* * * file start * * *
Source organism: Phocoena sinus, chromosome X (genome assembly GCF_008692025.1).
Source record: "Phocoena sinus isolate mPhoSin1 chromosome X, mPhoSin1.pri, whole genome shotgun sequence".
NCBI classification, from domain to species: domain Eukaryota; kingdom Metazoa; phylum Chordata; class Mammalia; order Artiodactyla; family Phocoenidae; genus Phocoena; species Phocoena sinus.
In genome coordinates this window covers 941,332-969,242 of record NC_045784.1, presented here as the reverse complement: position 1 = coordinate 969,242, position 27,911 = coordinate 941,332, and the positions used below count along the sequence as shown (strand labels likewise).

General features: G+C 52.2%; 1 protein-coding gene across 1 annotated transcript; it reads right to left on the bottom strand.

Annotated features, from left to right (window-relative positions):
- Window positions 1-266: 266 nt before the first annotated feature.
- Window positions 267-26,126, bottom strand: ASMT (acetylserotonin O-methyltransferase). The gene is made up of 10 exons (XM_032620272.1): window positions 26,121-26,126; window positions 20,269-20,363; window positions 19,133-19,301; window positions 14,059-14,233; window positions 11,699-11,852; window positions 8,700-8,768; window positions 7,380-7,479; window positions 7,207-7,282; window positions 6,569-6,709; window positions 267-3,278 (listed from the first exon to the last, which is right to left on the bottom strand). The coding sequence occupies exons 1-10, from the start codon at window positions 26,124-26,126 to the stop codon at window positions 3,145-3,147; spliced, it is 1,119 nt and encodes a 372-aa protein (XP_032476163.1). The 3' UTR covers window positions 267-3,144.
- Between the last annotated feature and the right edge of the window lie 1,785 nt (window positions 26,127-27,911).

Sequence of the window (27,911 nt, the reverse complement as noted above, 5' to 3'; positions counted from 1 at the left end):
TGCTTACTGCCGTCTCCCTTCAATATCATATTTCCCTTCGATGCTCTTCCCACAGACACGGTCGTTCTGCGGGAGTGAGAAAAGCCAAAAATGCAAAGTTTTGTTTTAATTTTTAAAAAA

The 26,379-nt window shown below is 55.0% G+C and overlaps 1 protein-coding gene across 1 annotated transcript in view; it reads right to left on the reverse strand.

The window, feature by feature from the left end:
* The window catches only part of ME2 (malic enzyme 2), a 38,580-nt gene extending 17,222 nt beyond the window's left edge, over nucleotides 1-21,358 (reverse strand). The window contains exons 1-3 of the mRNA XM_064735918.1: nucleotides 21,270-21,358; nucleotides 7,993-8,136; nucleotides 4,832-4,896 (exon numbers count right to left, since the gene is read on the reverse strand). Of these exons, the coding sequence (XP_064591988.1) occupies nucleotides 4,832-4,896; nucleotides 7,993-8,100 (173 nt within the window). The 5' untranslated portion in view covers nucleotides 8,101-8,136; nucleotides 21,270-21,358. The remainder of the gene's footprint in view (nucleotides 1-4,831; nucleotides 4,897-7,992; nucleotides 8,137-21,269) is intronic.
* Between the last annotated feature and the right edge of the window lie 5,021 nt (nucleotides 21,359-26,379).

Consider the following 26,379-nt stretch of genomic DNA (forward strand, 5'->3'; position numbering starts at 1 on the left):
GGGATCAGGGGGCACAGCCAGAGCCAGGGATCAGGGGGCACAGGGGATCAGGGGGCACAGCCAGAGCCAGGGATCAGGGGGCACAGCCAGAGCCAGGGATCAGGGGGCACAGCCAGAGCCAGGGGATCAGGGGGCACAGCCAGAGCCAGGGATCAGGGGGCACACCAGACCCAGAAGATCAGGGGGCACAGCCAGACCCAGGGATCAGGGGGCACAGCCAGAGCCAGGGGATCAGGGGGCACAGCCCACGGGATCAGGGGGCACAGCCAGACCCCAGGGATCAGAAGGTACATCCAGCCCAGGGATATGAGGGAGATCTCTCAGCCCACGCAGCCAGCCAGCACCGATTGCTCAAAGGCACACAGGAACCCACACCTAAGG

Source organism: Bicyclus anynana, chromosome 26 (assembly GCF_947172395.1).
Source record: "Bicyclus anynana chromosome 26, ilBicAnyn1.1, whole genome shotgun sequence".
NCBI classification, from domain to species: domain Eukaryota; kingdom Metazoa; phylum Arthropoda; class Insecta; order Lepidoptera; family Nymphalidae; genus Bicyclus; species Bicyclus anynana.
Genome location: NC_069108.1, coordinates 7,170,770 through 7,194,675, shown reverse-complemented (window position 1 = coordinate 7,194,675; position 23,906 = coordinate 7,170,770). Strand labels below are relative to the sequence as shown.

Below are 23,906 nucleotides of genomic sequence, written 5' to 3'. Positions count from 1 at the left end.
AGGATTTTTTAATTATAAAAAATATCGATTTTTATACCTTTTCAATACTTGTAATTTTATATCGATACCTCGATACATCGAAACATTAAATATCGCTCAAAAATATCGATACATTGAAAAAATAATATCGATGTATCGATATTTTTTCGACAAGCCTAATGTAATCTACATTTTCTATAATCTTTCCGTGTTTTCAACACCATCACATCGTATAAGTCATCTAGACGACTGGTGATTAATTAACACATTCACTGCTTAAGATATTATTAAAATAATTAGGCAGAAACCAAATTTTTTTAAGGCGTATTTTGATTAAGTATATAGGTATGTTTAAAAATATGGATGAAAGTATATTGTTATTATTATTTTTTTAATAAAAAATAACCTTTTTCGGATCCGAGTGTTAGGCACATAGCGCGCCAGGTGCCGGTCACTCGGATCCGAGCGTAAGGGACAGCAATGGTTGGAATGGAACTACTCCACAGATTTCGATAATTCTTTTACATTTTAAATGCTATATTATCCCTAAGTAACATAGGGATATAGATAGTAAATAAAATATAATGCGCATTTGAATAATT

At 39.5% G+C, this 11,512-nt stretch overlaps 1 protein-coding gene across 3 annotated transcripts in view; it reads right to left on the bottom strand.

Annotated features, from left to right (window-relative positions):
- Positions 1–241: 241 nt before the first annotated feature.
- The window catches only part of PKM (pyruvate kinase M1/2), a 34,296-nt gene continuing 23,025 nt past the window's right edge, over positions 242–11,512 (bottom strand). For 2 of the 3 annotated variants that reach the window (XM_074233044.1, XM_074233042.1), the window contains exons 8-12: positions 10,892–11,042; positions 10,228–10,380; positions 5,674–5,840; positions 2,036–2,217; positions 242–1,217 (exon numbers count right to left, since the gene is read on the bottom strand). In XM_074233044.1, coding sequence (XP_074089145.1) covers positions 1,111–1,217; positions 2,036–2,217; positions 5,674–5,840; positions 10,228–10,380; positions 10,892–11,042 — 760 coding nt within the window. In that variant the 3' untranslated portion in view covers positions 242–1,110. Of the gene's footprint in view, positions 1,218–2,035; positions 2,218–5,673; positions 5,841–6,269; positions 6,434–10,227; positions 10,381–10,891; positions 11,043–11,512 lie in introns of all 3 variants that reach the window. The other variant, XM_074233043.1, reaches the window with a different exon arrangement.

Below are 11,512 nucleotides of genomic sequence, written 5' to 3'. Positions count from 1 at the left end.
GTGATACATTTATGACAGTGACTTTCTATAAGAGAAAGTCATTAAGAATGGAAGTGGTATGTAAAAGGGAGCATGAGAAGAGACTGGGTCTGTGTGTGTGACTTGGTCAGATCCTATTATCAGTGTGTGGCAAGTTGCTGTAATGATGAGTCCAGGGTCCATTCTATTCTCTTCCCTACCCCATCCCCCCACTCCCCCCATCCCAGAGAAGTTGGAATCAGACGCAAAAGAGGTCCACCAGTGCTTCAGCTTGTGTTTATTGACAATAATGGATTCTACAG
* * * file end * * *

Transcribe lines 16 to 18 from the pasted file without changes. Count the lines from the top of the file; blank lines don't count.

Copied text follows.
Consider the following 26,379-nt stretch of genomic DNA (forward strand, 5'->3'; position numbering starts at 1 on the left):
GGGATCAGGGGGCACAGCCAGAGCCAGGGATCAGGGGGCACAGGGGATCAGGGGGCACAGCCAGAGCCAGGGATCAGGGGGCACAGCCAGAGCCAGGGATCAGGGGGCACAGCCAGAGCCAGGGGATCAGGGGGCACAGCCAGAGCCAGGGATCAGGGGGCACACCAGACCCAGAAGATCAGGGGGCACAGCCAGACCCAGGGATCAGGGGGCACAGCCAGAGCCAGGGGATCAGGGGGCACAGCCCACGGGATCAGGGGGCACAGCCAGACCCCAGGGATCAGAAGGTACATCCAGCCCAGGGATATGAGGGAGATCTCTCAGCCCACGCAGCCAGCCAGCACCGATTGCTCAAAGGCACACAGGAACCCACACCTAAGG

Source organism: Bicyclus anynana, chromosome 26 (assembly GCF_947172395.1).